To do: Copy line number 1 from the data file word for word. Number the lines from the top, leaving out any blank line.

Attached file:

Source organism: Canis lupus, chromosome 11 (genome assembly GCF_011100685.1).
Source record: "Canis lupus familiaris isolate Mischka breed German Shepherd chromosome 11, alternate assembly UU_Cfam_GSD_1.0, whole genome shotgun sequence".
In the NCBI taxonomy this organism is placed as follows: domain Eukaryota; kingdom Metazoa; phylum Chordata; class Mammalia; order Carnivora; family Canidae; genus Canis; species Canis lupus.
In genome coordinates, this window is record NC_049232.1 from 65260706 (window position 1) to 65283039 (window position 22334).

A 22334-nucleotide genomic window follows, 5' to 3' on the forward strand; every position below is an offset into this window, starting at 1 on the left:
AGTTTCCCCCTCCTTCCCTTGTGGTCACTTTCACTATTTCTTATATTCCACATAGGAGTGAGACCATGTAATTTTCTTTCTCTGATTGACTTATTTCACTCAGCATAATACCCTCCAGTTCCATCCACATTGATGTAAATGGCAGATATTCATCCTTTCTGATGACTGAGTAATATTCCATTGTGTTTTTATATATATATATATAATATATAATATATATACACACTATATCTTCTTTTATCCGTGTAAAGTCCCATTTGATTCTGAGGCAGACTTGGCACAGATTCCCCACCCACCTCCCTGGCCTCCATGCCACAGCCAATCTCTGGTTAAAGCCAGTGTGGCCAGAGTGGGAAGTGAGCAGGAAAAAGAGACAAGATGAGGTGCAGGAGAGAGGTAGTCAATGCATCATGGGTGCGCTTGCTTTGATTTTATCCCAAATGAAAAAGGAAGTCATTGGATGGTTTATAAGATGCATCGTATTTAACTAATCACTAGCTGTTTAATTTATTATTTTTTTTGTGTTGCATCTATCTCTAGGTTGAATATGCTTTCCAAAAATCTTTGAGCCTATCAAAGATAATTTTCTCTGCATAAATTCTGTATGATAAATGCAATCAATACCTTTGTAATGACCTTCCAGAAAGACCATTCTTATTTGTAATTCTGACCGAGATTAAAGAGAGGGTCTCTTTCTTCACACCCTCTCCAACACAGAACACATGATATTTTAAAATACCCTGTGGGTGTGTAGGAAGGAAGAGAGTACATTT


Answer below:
Source organism: Canis lupus, chromosome 11 (genome assembly GCF_011100685.1).